Last week, the House attempted a quid pro quo: a proposal to extract funds from the $17 billion ACA fund intended for "immunization campaigns, health screenings and other preventive practices" in exchange for a freeze on student loan interest rates. Certainly, the loans and ballooning interest rates are a huge problem, as I've written recently, but the House solution was, at best, cynical and nasty.
An alternative plan, offered up by Harry Reid, would target S-corporations who do not pay corporate taxes. Here's how The Hill describes it:
Reid's bill would eliminate that flexibility by requiring those with incomes over $250,000 to include, for purposes of employment taxes, income received from an S-corp or limited partnership interest in a professional service business. This change, however, would only apply to S-corps and partnerships in which more than 75 percent of its gross revenues come from the service of three or fewer shareholders, and only those in fields where most of the earnings come from the performance of services, like those involving lobbyists and lawyers.
Reid's bill effectively closes a loophole and would raise $6 billion over the next decade, offsetting the cost of extending the 3.4 percent interest rate for student loans. As it stands now, S-corporations are getting a bit of a free ride:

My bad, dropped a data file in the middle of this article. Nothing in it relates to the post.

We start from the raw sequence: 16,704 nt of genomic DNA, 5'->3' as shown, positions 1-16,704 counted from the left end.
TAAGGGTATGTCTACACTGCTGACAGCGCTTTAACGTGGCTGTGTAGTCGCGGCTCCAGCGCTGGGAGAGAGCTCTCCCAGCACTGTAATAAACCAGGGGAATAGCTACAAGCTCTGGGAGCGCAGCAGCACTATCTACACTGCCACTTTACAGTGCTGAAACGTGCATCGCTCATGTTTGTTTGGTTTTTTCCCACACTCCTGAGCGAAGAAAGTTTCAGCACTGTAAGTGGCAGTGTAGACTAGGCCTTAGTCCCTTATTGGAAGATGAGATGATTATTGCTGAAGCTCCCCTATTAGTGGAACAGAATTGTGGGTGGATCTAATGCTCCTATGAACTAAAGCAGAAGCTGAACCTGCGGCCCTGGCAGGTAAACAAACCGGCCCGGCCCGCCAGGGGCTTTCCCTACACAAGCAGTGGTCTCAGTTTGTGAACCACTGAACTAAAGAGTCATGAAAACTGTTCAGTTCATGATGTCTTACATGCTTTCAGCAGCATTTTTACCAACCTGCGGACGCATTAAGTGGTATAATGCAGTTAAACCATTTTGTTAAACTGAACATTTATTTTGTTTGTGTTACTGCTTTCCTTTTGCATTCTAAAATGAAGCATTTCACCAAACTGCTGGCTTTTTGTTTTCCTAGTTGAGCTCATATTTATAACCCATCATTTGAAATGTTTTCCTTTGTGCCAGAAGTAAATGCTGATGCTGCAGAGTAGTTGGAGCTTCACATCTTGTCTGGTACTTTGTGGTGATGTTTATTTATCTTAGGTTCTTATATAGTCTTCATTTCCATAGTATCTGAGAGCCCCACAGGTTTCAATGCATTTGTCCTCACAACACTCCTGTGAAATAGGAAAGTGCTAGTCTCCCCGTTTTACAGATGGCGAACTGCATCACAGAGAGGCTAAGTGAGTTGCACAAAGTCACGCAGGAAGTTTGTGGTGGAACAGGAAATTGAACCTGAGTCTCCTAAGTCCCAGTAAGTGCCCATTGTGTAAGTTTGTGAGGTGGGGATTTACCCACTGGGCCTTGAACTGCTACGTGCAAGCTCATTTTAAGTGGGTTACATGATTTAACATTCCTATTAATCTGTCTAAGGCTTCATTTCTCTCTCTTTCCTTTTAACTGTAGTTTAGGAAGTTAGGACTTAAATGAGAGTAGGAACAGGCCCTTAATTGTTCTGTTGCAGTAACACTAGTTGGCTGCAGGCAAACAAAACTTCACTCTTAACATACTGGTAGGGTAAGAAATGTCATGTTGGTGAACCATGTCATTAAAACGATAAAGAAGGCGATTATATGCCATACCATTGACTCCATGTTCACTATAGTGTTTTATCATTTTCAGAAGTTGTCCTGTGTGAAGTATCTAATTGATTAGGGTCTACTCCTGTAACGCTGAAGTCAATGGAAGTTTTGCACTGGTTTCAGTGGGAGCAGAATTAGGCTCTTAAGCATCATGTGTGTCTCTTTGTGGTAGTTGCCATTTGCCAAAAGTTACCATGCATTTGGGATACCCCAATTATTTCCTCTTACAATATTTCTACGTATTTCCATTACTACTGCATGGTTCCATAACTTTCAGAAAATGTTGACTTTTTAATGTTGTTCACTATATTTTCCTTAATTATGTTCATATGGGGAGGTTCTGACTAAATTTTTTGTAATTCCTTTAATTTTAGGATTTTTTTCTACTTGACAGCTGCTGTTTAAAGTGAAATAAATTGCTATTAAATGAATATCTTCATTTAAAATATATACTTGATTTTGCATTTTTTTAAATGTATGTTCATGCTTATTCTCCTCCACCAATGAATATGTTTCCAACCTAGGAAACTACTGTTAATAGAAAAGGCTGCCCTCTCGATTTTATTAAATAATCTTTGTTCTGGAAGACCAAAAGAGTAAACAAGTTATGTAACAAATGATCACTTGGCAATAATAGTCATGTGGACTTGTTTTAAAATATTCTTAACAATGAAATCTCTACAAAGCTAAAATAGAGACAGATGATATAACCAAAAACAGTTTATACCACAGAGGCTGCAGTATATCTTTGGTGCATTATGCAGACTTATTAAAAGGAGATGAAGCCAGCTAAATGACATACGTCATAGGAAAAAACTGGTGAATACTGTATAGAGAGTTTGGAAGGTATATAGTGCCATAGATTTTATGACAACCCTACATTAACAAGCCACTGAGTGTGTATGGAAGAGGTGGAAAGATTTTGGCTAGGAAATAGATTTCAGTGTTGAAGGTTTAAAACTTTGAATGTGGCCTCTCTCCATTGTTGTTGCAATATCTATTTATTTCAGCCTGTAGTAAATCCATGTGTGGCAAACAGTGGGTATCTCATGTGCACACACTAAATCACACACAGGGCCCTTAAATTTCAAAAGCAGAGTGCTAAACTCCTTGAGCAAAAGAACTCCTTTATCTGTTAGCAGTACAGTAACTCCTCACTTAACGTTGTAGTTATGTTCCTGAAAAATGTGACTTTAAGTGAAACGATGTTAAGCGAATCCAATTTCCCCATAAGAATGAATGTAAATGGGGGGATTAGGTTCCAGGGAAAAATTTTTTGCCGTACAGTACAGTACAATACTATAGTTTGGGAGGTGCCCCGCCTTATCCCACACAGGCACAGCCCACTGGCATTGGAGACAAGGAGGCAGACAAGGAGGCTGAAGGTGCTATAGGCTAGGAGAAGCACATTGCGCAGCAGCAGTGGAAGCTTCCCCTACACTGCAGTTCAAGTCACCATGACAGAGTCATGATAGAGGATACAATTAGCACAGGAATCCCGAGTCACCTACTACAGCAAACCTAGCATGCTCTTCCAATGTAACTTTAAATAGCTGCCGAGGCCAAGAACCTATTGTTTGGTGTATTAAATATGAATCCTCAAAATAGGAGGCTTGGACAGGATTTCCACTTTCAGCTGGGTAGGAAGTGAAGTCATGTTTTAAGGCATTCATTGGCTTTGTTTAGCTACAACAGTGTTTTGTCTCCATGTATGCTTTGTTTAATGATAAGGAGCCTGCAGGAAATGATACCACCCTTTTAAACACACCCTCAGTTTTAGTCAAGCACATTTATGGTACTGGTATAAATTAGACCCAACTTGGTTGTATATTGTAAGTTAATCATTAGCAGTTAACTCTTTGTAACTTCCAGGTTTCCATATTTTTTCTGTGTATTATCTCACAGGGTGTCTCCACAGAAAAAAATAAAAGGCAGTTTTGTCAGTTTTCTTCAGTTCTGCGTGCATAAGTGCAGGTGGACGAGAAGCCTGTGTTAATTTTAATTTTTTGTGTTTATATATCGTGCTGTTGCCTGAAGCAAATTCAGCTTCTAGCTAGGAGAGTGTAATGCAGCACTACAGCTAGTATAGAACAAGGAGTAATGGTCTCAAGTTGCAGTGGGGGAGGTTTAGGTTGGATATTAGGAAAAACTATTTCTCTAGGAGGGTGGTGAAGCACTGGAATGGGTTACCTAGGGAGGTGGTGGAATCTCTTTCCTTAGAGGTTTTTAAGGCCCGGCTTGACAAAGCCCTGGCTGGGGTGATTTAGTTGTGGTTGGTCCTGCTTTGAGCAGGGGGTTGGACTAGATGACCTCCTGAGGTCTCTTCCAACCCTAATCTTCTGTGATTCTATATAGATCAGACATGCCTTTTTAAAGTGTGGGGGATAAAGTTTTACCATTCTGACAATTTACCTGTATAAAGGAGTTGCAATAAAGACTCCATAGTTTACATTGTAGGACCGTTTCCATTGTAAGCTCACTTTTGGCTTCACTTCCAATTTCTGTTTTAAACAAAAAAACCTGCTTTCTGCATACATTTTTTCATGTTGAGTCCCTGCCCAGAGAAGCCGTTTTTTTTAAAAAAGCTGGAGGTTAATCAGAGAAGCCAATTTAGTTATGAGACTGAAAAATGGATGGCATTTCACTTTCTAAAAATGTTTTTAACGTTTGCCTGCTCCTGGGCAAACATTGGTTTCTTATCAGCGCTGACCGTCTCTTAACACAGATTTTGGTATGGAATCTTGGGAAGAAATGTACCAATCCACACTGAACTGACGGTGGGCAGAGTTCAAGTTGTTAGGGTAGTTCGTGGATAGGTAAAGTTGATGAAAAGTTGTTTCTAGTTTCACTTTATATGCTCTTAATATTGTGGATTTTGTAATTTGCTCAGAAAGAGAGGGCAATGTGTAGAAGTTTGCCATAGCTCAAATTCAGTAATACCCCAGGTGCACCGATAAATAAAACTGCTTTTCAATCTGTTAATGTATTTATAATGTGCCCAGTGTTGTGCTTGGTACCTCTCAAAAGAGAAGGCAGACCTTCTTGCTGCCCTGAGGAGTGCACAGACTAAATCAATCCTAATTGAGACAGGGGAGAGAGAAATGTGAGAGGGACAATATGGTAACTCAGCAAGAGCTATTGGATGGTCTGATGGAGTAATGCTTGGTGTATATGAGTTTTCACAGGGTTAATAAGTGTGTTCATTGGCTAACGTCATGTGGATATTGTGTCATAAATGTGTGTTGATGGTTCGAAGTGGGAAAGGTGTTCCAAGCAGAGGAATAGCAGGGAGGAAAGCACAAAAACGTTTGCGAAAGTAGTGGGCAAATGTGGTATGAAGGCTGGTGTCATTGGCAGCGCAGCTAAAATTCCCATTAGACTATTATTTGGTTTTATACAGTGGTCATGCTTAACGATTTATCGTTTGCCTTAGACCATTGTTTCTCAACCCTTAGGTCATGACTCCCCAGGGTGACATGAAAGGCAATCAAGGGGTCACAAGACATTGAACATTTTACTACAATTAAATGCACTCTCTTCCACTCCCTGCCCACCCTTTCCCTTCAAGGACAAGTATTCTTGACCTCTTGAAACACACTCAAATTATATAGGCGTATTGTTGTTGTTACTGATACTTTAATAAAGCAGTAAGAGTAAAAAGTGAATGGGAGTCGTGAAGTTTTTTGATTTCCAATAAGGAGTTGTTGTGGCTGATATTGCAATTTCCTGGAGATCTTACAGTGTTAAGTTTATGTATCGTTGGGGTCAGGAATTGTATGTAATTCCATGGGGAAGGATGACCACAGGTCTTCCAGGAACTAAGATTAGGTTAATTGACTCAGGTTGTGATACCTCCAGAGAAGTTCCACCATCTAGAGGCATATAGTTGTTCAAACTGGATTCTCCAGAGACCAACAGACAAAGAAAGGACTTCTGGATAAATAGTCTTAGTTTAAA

Under current law, businesses organized as S-corporations don't pay corporate taxes, and income earned is passed through to shareholders, who report that income on their personal tax returns. But if these shareholders are also employees, they can choose to treat some of their income as business profit — not salary, which lets them escape payroll taxes.
Indeed, according to a 2009 Government Accountability Office report [pdf], S-corporations underreported $23.6 billion in shareholder compensation in 2003 and 2004 -- a result of which, suggested the GAO, was "billions in annual employment-tax underpayments."
In a perfect world -- perhaps even in an imperfect, mildly-functional world -- tuition costs would not rise 291 percent in two decades. But absent such a fantasia, Reid's bill might be the best-case scenario. (Which is not to say it isn't deeply lacking. As the Times grumbles, the bill is only good for a year -- now, they noted acidly, "apparently considered a long-term solution.") It's reasonably good governance, it subsidizes a long-term investment in American education and -- admittedly a mild ancillary benefit -- it would do away with a reminder of that perennial embarrassment, John Edwards, whose tarnished name is most associated with the S-corporation loophole.